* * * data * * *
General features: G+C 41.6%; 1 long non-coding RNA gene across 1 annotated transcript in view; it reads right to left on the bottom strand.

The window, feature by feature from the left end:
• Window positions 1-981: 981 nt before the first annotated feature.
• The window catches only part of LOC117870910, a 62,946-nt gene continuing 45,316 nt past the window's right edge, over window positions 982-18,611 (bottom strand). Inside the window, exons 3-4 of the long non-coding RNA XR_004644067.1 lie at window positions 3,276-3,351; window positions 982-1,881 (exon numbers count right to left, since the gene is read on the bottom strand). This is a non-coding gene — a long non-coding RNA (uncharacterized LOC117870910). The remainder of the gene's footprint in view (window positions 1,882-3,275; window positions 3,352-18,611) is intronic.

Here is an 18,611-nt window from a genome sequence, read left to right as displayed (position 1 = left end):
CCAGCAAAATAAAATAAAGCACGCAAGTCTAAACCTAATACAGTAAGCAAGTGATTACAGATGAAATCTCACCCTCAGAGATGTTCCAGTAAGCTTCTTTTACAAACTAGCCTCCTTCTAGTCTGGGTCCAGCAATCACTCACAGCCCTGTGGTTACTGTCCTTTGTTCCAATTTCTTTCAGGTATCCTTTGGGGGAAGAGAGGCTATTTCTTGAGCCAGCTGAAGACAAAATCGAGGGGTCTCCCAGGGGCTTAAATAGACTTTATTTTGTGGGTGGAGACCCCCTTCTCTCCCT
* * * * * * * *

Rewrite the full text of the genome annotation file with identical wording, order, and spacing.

General features: G+C 41.6%; 1 long non-coding RNA gene across 1 annotated transcript in view; it reads right to left on the bottom strand.

The window, feature by feature from the left end:
• Window positions 1-981: 981 nt before the first annotated feature.
• The window catches only part of LOC117870910, a 62,946-nt gene continuing 45,316 nt past the window's right edge, over window positions 982-18,611 (bottom strand). Inside the window, exons 3-4 of the long non-coding RNA XR_004644067.1 lie at window positions 3,276-3,351; window positions 982-1,881 (exon numbers count right to left, since the gene is read on the bottom strand). This is a non-coding gene — a long non-coding RNA (uncharacterized LOC117870910). The remainder of the gene's footprint in view (window positions 1,882-3,275; window positions 3,352-18,611) is intronic.

Here is an 18,611-nt window from a genome sequence, read left to right as displayed (position 1 = left end):
CCAGCAAAATAAAATAAAGCACGCAAGTCTAAACCTAATACAGTAAGCAAGTGATTACAGATGAAATCTCACCCTCAGAGATGTTCCAGTAAGCTTCTTTTACAAACTAGCCTCCTTCTAGTCTGGGTCCAGCAATCACTCACAGCCCTGTGGTTACTGTCCTTTGTTCCAATTTCTTTCAGGTATCCTTTGGGGGAAGAGAGGCTATTTCTTGAGCCAGCTGAAGACAAAATCGAGGGGTCTCCCAGGGGCTTAAATAGACTTTATTTTGTGGGTGGAGACCCCCTTCTCTCCCT